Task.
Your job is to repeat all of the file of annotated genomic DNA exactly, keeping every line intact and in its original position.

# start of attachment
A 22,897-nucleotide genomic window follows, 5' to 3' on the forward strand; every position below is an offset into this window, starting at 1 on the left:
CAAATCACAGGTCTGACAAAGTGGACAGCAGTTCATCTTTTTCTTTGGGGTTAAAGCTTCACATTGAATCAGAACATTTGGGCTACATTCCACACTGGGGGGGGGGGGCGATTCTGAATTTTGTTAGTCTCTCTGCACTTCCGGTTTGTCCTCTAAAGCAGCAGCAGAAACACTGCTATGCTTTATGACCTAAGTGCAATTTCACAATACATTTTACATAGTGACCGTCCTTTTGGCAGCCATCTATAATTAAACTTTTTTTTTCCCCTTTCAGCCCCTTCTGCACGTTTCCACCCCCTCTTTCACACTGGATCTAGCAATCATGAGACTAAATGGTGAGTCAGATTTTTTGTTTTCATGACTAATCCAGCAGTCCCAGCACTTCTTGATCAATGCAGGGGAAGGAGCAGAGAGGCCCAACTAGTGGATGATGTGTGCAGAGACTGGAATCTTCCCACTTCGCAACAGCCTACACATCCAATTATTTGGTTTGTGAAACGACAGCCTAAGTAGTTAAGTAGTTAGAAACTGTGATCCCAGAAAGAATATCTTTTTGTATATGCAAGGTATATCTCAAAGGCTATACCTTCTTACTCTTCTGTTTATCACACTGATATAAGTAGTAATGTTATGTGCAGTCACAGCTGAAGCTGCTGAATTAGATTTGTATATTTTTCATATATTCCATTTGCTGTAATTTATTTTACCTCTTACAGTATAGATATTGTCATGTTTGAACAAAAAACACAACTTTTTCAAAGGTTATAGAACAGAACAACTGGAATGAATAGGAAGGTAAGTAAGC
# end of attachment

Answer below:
A 22,897-nucleotide genomic window follows, 5' to 3' on the forward strand; every position below is an offset into this window, starting at 1 on the left:
CAAATCACAGGTCTGACAAAGTGGACAGCAGTTCATCTTTTTCTTTGGGGTTAAAGCTTCACATTGAATCAGAACATTTGGGCTACATTCCACACTGGGGGGGGGGGGCGATTCTGAATTTTGTTAGTCTCTCTGCACTTCCGGTTTGTCCTCTAAAGCAGCAGCAGAAACACTGCTATGCTTTATGACCTAAGTGCAATTTCACAATACATTTTACATAGTGACCGTCCTTTTGGCAGCCATCTATAATTAAACTTTTTTTTTCCCCTTTCAGCCCCTTCTGCACGTTTCCACCCCCTCTTTCACACTGGATCTAGCAATCATGAGACTAAATGGTGAGTCAGATTTTTTGTTTTCATGACTAATCCAGCAGTCCCAGCACTTCTTGATCAATGCAGGGGAAGGAGCAGAGAGGCCCAACTAGTGGATGATGTGTGCAGAGACTGGAATCTTCCCACTTCGCAACAGCCTACACATCCAATTATTTGGTTTGTGAAACGACAGCCTAAGTAGTTAAGTAGTTAGAAACTGTGATCCCAGAAAGAATATCTTTTTGTATATGCAAGGTATATCTCAAAGGCTATACCTTCTTACTCTTCTGTTTATCACACTGATATAAGTAGTAATGTTATGTGCAGTCACAGCTGAAGCTGCTGAATTAGATTTGTATATTTTTCATATATTCCATTTGCTGTAATTTATTTTACCTCTTACAGTATAGATATTGTCATGTTTGAACAAAAAACACAACTTTTTCAAAGGTTATAGAACAGAACAACTGGAATGAATAGGAAGGTAAGTAAGC